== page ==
In conclusion, the town side edges of Hillsborough contain a lot of traditional pubs but no real ale, and many closed ones, with only the Hillsborouigh Hotel and New Barrack Tavern offering a decent beer until you reach the Rawson Spring.Walkley is, in places, a dreadful real ale desert, but there are oasis, such as the Palm, the Blake, and if it reopens which I hope it will, the Walkley Cottage. The lower parts of Crookes are blessed with the Princess Royal and maybe the Heavygate, Commonside has one great pub, two if you can ignore the rudeness of the landlord at the Closed Shop, and Brook Hill and beyond is a stark reminder that for every good pub there are the dreadful many waiting in the wings.

It could be argued that too many pubs in one area is unsustainable, so conversely, a mix of well run, friendly, individual or traditional ale pubs and the unloved font festival venues run by transient career pub managers, should allow the best ones to thrive. However, this is how we lose traditional pubs. A step by step teeter towards closure follows the recipe below:

1. It starts with all too often ill conceived changes and novelty schemes.
2. Combine this with a lack of ambition, leadership and support (especially from greedy pub companies who see the operation of prime real estate as pubs to be a hindrance) which creates lack of interest from customers and gimmicks and cutting of corners for short term gain means people look elsewhere.
3. Falling profits leads to a merry-go-round of managers and landlords, the favoured solution of pubco's.
4. This means incoming hosts need to maintain the status quo whether it be good or bad, so often retain disinterested staff and rarely go back to real ale.
5. The constant unreliability and change puts off regulars and the pub relies on making short term gains from new passing trade, which is unsustainable.
6. In the end, instead of building up a nucleus of regulars which comprises drinkers from a wide spectrum of pubgoers the pub caters for a more and more narrow customer base and the ensuing downturn from this means the process begins again in the pursuit of often unachievable targets.
7. The pubco gets tired of waiting and closes the pub to make a killing selling it for development.

I won’t pretend I spent the best nights of my life in the Hadfield, Star and Garter, Royal (not visited since I think its been demolished, I think it was on Walkley Lane), Rose House and Freedom House, but all these pubs used to sell a decent pint and now are a shadow of what they used to be (literally for the Royal) and a millon miles form what the could be.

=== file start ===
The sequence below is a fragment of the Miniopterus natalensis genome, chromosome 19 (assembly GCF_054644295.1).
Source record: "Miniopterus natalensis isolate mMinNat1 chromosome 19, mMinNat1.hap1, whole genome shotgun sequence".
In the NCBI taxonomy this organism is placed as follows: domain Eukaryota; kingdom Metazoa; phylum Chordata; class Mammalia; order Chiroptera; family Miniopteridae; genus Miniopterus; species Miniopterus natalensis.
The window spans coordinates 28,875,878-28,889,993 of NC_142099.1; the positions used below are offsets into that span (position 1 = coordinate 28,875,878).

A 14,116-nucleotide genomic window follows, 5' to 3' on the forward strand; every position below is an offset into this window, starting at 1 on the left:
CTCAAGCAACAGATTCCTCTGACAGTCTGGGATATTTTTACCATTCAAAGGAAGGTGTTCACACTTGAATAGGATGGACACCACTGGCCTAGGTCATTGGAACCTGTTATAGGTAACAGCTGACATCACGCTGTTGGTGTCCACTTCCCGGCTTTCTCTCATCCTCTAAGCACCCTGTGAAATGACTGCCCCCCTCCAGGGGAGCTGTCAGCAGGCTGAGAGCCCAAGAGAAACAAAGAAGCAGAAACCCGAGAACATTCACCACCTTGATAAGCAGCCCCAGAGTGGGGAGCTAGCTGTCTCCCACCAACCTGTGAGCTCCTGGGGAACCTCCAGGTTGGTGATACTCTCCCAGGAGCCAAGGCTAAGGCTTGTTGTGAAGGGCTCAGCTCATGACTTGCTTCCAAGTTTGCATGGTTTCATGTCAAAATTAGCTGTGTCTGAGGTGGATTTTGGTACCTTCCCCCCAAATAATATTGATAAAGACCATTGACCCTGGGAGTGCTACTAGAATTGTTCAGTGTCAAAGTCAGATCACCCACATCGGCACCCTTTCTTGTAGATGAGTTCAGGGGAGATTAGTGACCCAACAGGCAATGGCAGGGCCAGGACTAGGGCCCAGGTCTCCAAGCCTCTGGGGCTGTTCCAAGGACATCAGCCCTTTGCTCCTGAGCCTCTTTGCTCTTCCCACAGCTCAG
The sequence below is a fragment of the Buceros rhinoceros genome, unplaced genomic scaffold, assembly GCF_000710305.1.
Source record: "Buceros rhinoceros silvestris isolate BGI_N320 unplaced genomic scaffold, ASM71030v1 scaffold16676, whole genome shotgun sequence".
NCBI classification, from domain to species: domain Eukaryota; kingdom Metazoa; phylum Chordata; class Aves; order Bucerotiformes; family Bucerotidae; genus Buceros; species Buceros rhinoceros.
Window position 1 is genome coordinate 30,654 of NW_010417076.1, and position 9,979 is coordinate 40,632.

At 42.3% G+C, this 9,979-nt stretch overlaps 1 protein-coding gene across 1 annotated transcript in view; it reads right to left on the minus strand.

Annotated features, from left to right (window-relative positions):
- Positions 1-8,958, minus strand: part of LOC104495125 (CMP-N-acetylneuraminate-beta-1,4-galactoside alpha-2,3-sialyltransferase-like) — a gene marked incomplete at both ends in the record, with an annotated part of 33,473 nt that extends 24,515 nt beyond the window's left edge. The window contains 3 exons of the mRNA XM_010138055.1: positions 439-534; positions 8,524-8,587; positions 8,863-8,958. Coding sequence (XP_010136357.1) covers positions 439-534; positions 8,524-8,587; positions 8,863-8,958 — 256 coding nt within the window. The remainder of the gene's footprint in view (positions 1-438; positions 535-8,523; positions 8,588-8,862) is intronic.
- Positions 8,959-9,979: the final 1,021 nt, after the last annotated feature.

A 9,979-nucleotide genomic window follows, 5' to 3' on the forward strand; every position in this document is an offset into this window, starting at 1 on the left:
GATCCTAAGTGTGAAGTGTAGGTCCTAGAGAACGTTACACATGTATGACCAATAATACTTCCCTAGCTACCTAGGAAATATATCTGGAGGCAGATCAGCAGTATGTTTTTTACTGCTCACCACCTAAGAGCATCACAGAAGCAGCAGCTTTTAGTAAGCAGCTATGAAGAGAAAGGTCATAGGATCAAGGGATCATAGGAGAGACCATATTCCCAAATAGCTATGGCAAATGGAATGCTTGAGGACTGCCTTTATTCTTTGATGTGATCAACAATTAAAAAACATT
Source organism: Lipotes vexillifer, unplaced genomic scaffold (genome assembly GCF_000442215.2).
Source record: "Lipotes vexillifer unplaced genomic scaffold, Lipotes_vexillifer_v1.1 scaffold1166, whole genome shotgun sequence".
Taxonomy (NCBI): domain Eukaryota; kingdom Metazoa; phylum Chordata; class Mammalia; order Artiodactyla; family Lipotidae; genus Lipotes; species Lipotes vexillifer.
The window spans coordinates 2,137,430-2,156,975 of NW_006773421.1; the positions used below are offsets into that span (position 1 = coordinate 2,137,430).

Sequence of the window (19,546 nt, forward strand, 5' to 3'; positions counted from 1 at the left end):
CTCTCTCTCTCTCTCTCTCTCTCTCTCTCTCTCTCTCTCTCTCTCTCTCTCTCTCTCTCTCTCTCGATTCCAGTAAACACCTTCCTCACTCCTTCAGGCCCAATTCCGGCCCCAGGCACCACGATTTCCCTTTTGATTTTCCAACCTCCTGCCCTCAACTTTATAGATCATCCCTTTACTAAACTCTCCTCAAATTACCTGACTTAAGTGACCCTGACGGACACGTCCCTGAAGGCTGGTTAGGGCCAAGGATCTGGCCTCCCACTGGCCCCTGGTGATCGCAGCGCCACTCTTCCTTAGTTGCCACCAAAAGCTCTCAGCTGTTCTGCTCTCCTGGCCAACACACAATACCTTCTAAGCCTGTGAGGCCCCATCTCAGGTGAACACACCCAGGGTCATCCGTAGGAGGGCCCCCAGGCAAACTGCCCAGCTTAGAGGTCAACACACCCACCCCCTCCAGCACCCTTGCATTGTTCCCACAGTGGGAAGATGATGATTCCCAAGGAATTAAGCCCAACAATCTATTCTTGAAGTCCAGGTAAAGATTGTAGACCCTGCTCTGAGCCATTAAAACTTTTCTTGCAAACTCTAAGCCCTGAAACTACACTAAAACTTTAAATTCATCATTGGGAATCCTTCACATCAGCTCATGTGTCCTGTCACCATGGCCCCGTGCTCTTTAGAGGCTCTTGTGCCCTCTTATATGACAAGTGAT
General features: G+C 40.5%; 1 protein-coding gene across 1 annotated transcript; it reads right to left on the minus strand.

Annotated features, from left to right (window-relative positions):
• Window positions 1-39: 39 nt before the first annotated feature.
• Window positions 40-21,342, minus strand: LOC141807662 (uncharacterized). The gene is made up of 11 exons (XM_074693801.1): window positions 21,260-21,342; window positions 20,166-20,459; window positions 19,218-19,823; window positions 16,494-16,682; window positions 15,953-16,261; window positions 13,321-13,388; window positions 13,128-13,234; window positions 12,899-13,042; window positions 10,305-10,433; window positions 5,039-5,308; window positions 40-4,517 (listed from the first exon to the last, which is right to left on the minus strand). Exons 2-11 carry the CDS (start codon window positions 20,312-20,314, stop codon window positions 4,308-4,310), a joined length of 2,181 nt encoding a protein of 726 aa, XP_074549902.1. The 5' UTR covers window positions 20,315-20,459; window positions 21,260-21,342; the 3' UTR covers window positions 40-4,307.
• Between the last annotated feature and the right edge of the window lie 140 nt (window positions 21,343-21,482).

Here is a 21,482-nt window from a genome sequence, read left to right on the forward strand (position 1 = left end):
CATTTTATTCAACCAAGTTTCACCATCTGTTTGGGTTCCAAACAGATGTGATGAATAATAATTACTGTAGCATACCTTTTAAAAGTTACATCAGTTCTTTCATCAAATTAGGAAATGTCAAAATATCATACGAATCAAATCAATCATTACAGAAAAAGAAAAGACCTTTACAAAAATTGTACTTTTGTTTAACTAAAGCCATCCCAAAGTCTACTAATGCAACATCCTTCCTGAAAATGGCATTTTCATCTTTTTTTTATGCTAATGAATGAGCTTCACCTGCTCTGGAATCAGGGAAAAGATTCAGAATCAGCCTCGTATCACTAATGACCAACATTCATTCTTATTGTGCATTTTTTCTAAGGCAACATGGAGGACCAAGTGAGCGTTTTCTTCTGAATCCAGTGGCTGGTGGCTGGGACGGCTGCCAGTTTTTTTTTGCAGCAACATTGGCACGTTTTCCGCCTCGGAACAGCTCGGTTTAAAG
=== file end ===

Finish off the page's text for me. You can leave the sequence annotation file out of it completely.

How strange that Walkley’s current best pubs are two that never in my drinking years used to sell real ale at all, whilst the ones that used to be reliable if unincredible stalwarts of tradition are either trying to stop being a pub at all, or are eschewing the sale of traditional beer in favour of identikit ranges which means they have to stand out on venue and atmosphere alone.

On the other hand, its very important to point out that pubs don’t have to sell real ale to be popular and successful or even to be good – look at some of the incredible examples on the National Inventory such as Duke of York at Leysters Herefordshire, The Comm at Lochgilphead, Argyle and the Lion Royal hotel in Rhayader – but they are good at what they do and thrive on that basis. So although the real ale free venues of Infirmary road are dwindling in number what with the George, Burgoyne and Cuthbert closed, and having probably not sold real ale in the last 20 years ( except the George briefly, and perhaps the Masons), those remaining are at least still traditional in outlook and maintain the ambiance and appearance of a traditional boozer. This is the flipside. I’d love them to be selling real ale, but they don’t. and against my nightmare scenario recipe above, the introduction of real ale would probably be a short term gimmick or unnecessary change, because not every pub can sell real ale – as the man at the Masons knows.

I’d be willing to bet that the Hadfield and Star and Garter will have changed hands before 2012 and possibly closed and reopened along the way. I hope it won’t but there’s a strong chance the Heavygate will change hands again, not because of poor staffing, but because Greedy King are not all of a sudden a good pub copmany just because they brew beer. I also reckon that one of the Florist or the Crown at Walkley will be lost. Through all this, consistent reliable pubs like the Prinny and Hallamshire House will stoically stick to what they know and still be popular viable prospects.

Positive pub news to come in he next couple of weeks – don’t be disheartened !

Wee Beefy